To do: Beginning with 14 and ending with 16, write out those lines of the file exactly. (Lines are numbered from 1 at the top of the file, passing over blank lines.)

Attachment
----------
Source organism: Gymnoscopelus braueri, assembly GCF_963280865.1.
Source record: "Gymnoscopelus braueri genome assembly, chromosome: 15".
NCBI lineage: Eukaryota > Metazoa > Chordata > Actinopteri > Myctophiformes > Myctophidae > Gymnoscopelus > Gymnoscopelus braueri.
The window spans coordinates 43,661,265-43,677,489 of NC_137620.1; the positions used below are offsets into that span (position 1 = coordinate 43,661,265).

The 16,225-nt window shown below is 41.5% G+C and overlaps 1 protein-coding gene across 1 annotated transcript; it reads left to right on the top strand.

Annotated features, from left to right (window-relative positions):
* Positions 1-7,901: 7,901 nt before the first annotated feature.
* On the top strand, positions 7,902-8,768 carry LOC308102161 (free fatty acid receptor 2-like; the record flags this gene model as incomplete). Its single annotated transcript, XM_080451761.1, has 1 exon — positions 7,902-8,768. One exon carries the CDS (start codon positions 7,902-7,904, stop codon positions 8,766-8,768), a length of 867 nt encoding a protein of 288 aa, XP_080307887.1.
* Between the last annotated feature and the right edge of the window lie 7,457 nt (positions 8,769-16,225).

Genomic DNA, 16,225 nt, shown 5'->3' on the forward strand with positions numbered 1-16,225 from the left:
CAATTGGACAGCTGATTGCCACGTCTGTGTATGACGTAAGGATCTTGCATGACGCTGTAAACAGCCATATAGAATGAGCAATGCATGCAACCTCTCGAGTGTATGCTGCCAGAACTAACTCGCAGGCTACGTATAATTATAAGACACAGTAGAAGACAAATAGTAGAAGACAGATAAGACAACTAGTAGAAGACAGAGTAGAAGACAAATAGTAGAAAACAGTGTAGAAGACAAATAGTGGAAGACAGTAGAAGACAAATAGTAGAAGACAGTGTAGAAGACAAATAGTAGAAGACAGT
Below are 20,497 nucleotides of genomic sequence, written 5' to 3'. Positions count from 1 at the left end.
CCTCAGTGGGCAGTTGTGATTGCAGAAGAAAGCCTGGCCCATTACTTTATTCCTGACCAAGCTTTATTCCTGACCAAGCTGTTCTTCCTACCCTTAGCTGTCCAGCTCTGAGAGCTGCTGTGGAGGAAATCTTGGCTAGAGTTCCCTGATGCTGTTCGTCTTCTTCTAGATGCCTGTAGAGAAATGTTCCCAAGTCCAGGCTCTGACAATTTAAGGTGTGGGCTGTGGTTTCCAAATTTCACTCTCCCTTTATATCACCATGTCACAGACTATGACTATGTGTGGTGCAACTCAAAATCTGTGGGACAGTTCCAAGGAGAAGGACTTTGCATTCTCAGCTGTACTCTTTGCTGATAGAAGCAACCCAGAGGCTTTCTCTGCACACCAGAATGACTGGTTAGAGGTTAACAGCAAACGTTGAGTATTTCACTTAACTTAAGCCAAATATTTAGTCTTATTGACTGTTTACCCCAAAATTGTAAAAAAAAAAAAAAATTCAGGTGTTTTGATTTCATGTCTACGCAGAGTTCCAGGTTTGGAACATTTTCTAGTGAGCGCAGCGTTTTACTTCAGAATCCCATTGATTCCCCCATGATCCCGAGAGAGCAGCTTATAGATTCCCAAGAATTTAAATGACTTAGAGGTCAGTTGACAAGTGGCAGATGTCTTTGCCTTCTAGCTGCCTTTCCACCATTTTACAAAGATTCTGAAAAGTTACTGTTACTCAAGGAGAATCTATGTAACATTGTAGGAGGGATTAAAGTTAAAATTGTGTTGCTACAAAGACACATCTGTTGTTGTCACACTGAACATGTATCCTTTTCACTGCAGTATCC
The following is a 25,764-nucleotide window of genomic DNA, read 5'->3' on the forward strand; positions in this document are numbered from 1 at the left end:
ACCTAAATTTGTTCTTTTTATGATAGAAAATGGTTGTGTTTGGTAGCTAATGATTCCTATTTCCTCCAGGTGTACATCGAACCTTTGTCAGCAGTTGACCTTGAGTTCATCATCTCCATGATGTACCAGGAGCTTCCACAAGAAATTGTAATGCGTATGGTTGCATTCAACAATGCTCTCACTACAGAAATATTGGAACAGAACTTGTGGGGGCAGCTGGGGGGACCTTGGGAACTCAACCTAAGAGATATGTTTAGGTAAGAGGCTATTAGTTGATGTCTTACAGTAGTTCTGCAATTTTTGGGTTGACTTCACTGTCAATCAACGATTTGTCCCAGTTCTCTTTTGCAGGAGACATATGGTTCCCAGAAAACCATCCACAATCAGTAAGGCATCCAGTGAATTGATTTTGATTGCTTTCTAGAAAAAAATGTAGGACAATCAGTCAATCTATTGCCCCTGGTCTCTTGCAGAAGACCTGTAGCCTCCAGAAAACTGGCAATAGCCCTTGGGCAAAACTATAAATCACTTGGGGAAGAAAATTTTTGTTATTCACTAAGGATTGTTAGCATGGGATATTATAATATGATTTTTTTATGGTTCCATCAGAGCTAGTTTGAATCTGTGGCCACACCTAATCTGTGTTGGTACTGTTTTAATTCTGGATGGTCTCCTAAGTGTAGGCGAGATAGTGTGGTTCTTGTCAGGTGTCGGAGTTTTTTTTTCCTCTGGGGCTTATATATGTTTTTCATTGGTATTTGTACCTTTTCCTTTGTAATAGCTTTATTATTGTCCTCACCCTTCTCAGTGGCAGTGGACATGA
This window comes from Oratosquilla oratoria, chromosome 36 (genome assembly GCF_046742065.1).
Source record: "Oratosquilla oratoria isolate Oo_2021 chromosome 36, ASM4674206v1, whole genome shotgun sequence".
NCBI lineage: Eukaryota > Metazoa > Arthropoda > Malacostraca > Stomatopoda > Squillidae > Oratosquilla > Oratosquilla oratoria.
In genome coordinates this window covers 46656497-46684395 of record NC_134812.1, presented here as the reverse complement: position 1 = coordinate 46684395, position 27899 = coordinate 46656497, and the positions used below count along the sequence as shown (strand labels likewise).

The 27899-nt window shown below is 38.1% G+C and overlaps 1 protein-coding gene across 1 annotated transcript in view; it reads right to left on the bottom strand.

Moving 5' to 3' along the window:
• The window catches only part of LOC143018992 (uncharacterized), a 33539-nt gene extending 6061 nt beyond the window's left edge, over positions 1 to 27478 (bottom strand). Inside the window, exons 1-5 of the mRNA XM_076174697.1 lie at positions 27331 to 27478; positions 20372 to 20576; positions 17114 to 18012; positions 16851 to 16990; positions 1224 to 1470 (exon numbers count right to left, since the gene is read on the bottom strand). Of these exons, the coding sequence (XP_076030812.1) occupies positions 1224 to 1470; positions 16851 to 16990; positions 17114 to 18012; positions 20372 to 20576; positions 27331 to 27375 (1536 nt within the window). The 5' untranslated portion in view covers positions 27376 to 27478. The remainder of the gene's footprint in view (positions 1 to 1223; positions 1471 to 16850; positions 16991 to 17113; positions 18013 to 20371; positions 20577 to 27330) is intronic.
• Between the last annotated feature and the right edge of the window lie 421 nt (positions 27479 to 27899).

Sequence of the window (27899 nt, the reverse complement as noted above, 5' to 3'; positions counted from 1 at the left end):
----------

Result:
The following is a 25,764-nucleotide window of genomic DNA, read 5'->3' on the forward strand; positions in this document are numbered from 1 at the left end:
ACCTAAATTTGTTCTTTTTATGATAGAAAATGGTTGTGTTTGGTAGCTAATGATTCCTATTTCCTCCAGGTGTACATCGAACCTTTGTCAGCAGTTGACCTTGAGTTCATCATCTCCATGATGTACCAGGAGCTTCCACAAGAAATTGTAATGCGTATGGTTGCATTCAACAATGCTCTCACTACAGAAATATTGGAACAGAACTTGTGGGGGCAGCTGGGGGGACCTTGGGAACTCAACCTAAGAGATATGTTTAGGTAAGAGGCTATTAGTTGATGTCTTACAGTAGTTCTGCAATTTTTGGGTTGACTTCACTGTCAATCAACGATTTGTCCCAGTTCTCTTTTGCAGGAGACATATGGTTCCCAGAAAACCATCCACAATCAGTAAGGCATCCAGTGAATTGATTTTGATTGCTTTCTAGAAAAAAATGTAGGACAATCAGTCAATCTATTGCCCCTGGTCTCTTGCAGAAGACCTGTAGCCTCCAGAAAACTGGCAATAGCCCTTGGGCAAAACTATAAATCACTTGGGGAAGAAAATTTTTGTTATTCACTAAGGATTGTTAGCATGGGATATTATAATATGATTTTTTTATGGTTCCATCAGAGCTAGTTTGAATCTGTGGCCACACCTAATCTGTGTTGGTACTGTTTTAATTCTGGATGGTCTCCTAAGTGTAGGCGAGATAGTGTGGTTCTTGTCAGGTGTCGGAGTTTTTTTTTCCTCTGGGGCTTATATATGTTTTTCATTGGTATTTGTACCTTTTCCTTTGTAATAGCTTTATTATTGTCCTCACCCTTCTCAGTGGCAGTGGACATGA
This window comes from Oratosquilla oratoria, chromosome 36 (genome assembly GCF_046742065.1).